Semiconductor Labor Shortage Casts Shadow Over Supply Chain

November 02, 2021 by Lianne Frith

In the semiconductor industry, it's not just a chip shortage slowing things down. A labor and skills gap is also making its mark.

Even in the digital age, it is people that are essential to manufacturing. However, demand is far outstripping supply. A shortage of qualified semiconductor engineers is proving to be a systematic constraint on the industry’s growth, compounding supply chain issues caused by the global pandemic. 


A Recent History of the Semiconductor Labor Shortage

The semiconductor skills shortage is no new thing. A 2017 study reported that 77 percent of U.S. semiconductor manufacturers thought there was a talent deficit within the industry. Not only this, but they anticipated it would get worse, leading to a peak in 2020. And these predictions seem to have been fairly accurate. The effects of this labor shortage have only been compounded by a global pandemic and other supply chain problems. 

As digital transformation has shifted the industry landscape, few executives have built a responsive talent strategy and invested sufficiently in advanced skill development.


Recruiting challenge in the semiconductor industry

According to a 2017 Deloitte-SEMI Workforce Development Survey, the top recruiting challenge in the semiconductor industry is attracting millennials and recent graduates. Image used courtesy of Semi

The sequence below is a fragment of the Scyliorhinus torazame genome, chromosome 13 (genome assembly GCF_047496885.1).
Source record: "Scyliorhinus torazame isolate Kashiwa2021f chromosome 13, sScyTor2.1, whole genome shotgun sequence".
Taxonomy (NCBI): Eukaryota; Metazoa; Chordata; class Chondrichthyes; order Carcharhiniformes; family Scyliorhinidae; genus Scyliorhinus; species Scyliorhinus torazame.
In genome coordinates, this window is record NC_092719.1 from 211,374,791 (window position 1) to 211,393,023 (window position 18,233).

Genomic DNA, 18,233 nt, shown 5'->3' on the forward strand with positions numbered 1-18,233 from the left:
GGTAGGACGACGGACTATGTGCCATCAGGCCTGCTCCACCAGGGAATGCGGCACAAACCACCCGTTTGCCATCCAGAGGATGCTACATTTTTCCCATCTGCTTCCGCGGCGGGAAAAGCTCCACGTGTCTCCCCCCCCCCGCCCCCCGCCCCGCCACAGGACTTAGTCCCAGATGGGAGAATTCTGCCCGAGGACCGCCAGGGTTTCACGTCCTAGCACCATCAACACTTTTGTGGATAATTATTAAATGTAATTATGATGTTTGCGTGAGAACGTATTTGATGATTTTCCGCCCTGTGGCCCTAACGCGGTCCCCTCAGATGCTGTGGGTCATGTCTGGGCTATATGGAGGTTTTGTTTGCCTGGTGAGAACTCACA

As such, companies that have relied on importing chips have found themselves struggling to fill jobs requiring expertise in artificial intelligence, quantum computing, and other cutting-edge technologies.

And the growing talent gap is a global issue. China reportedly needs 400,000 more semiconductor employees to meet its targets, and the U.S. can’t recruit talented engineers quickly enough to meet the demand for microelectronics. 


How the Skills Shortage Affects the Supply Chain

As economies recover and businesses work to address supply chain issues, it is the skills shortage that threatens to stand in the way of meeting demand. The result is even longer lead times for semiconductors in a time of huge demand. This is especially true as higher commodity items hike up prices. Transportation costs and shipping delays also encourage distributors to hoard production inputs.

Lead times between chip order and delivery have spiked in 2021

Lead times between chip order and delivery have spiked in 2021. Image used courtesy of Bloomberg


Hiring managers were already struggling to keep pace with industry growth before the pandemic accelerated end-user chip demand. Reports from 2018 showed thousands of semiconductor manufacturing jobs going unfulfilled in the U.S. Now, the labor market remains extremely tight with 80 percent of manufacturers indicating that it’s difficult to find qualified workers.

On top of this, the cost of labor is high. Over two-thirds of firms report rising labor costs, and many predict this to continue, increasing the troubles of recruiters and talent acquisitionists.  

It is a vicious circle. Lead times have risen, material and labor costs have risen due to a shortage of both, and finding talent remains a challenge. 


Chipmakers Try to Compensate for the Labor Shortage